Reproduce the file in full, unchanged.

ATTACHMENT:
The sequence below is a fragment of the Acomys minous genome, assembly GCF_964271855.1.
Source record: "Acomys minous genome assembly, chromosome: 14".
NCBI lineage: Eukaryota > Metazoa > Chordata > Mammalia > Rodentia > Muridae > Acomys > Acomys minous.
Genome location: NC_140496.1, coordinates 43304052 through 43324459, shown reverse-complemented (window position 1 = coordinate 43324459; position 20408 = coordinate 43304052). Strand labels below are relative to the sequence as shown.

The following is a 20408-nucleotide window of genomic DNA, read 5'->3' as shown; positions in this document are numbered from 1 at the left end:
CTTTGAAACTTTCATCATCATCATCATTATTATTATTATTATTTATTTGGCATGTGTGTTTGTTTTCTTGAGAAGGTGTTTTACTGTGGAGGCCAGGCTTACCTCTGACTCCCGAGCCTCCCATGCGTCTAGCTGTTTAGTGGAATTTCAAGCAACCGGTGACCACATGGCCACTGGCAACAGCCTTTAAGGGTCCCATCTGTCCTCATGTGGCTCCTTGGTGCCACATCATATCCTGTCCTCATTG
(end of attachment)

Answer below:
The sequence below is a fragment of the Acomys minous genome, assembly GCF_964271855.1.
Source record: "Acomys minous genome assembly, chromosome: 14".
NCBI lineage: Eukaryota > Metazoa > Chordata > Mammalia > Rodentia > Muridae > Acomys > Acomys minous.
Genome location: NC_140496.1, coordinates 43304052 through 43324459, shown reverse-complemented (window position 1 = coordinate 43324459; position 20408 = coordinate 43304052). Strand labels below are relative to the sequence as shown.

The following is a 20408-nucleotide window of genomic DNA, read 5'->3' as shown; positions in this document are numbered from 1 at the left end:
CTTTGAAACTTTCATCATCATCATCATTATTATTATTATTATTTATTTGGCATGTGTGTTTGTTTTCTTGAGAAGGTGTTTTACTGTGGAGGCCAGGCTTACCTCTGACTCCCGAGCCTCCCATGCGTCTAGCTGTTTAGTGGAATTTCAAGCAACCGGTGACCACATGGCCACTGGCAACAGCCTTTAAGGGTCCCATCTGTCCTCATGTGGCTCCTTGGTGCCACATCATATCCTGTCCTCATTG